Fired on the spot: compensation for corruption inquiry sacking

By David Donaldson

August 21, 2018

A former education official sacked after giving testimony at a corruption inquiry has won compensation, despite sensational evidence. “Many people will think this outcome doesn’t make sense, and we agree,” says secretary Gill Callister. But did the department deny him natural justice?

Former Education Department acting deputy secretary John Allman was sacked in April 2015 by the Department of Education and Training as he walked out of an Independent Broad-based Anti-corruption (IBAC) Inquiry where he had given evidence into so-called “banker schools”.

The inquiry that day had heard Allman tore up documents in his office after IBAC had searched his house and had them disposed of at Bunnings; he was heard in a covert recording telling former Education Department director Nino Napoli, who was at the centre of the investigation, not to mention the school he had worked at; and there were instances of him stating he didn’t recall saying things, recordings of which were subsequently played in court.

Allman told the inquiry he went into a panic after IBAC searched his house and destroyed the documents because “I did have something to hide”.

Allman was in contact with Napoli during the IBAC investigation. A recording was played of him discussing the school where he had worked that had used the “banker school” system, which has been described as a network of slush funds, under investigation by IBAC: “Mate, nothing has come up on Silverton, so don’t fucking mention that.”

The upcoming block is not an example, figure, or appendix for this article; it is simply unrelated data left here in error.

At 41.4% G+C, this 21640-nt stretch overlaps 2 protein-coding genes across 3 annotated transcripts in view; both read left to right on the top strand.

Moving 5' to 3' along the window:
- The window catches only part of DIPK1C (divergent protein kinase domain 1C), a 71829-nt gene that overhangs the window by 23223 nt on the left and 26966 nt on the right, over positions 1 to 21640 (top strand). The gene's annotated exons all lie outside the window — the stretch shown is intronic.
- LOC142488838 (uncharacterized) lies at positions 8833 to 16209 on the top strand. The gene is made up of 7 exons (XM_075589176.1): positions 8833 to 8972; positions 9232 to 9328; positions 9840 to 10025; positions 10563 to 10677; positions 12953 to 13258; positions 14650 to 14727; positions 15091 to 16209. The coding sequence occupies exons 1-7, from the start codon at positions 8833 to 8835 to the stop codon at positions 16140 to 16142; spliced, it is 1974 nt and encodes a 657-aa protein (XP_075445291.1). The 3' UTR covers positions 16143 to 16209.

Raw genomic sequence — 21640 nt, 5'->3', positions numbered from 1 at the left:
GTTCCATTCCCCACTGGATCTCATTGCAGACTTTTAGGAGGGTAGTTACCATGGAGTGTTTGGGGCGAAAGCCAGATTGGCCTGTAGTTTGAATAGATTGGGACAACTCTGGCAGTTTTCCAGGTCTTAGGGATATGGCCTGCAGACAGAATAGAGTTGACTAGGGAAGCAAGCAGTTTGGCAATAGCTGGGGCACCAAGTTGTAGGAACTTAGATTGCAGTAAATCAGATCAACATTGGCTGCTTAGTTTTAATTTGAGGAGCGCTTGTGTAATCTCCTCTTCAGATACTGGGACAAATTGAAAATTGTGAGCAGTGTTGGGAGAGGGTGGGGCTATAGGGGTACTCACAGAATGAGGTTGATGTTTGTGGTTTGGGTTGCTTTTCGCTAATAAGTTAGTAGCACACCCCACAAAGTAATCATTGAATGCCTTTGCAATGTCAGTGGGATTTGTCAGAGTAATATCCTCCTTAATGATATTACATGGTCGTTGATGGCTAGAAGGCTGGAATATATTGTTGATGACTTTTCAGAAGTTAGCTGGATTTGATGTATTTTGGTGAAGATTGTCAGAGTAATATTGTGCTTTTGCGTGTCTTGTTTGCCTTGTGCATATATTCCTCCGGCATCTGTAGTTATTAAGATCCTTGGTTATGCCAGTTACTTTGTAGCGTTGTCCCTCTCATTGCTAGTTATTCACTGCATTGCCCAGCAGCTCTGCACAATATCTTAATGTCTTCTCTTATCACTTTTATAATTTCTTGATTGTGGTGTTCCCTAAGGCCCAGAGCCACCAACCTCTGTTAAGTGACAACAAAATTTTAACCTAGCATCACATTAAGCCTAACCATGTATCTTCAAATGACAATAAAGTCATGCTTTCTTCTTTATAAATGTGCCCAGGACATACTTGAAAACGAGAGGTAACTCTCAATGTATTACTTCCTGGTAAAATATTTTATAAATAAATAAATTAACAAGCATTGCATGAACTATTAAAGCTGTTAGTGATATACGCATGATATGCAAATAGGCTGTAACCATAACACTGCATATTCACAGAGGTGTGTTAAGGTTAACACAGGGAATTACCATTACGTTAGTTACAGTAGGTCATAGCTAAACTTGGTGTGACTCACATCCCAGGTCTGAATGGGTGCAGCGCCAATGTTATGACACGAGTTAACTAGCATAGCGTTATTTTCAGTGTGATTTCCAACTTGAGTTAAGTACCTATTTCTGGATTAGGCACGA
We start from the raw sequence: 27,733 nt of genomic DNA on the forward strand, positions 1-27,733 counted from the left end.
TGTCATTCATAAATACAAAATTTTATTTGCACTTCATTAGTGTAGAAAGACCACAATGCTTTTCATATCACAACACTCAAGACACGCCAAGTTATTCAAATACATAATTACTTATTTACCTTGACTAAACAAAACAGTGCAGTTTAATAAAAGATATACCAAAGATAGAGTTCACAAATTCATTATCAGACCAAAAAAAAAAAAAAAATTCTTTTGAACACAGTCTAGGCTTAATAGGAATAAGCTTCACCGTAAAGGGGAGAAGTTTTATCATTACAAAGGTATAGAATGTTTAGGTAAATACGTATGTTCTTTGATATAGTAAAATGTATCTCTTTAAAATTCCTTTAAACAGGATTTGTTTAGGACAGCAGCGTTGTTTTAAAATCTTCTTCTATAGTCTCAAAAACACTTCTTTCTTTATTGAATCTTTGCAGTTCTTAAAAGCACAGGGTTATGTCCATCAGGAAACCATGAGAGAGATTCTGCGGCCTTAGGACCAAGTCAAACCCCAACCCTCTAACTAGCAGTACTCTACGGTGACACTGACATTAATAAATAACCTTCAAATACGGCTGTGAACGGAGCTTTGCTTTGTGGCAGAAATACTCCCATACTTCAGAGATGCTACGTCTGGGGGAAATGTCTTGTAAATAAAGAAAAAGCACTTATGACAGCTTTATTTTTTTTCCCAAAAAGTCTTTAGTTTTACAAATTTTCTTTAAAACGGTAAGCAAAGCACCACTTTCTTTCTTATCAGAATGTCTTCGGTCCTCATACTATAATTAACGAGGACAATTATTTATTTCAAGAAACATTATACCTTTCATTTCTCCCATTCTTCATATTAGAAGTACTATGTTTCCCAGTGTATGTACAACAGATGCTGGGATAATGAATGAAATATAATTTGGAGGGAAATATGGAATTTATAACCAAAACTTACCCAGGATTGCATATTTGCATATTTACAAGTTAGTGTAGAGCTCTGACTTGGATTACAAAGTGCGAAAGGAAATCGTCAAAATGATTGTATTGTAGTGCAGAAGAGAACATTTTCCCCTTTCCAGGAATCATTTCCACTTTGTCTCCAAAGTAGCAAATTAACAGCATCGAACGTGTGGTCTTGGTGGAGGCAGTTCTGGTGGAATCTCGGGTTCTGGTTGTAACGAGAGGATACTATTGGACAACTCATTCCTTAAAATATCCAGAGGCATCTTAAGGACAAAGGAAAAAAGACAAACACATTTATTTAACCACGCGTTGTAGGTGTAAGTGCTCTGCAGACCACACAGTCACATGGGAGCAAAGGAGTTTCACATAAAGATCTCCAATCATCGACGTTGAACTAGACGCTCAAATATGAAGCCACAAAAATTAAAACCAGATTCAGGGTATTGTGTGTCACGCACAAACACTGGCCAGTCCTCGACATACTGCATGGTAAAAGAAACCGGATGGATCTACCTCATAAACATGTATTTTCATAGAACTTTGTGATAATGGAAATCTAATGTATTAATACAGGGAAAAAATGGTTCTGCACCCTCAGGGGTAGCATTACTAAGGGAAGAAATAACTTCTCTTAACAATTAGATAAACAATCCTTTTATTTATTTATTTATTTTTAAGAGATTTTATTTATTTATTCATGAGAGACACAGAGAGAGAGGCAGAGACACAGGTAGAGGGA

Based on its interpretations of these occurrences, the department later that day handed him a termination letter citing three reasons for his summary dismissal: that he had admitted to destroying incriminating evidence, that he had colluded with Napoli, and that he had lied under oath.

It was explosive stuff, and it got plenty of airtime on the news.

But perhaps the story wasn’t as clearcut as the department believed — at least to the standard required to sack Allman on the spot without being given a chance to respond.

Allman later sued the Victorian government for mental injury arising from the sacking, and on August 10 the matter was settled after four days in the County Court, with the state agreeing to weekly payments to Allman for mental injury and incapacity to work backdating to his dismissal, healthcare costs, and paying his legal costs. This followed an initial finding that he was not entitled to compensation, as the department’s actions were reasonable.

The decision to settle may look rather strange on the face of it. Indeed the Department of Education and Training thinks so (the decision to settle the case was in fact made by WorkSafe Victoria, acting as the department’s workers’ compensation insurer).

“Many people will think this outcome doesn’t make sense, and we agree,” secretary Gill Callister told The Mandarin in a statement.

“We encouraged WorkSafe to defend the case in the first place and we did not ask them to resolve it.

“The outcome of this case is in no way a concession by the department that John Allman’s dismissal was unreasonable. As the department’s witness told the court, Mr Allman’s conduct was ‘inexcusable’ and his behaviour ‘strikes at the heart of what it means to be a public sector employee.’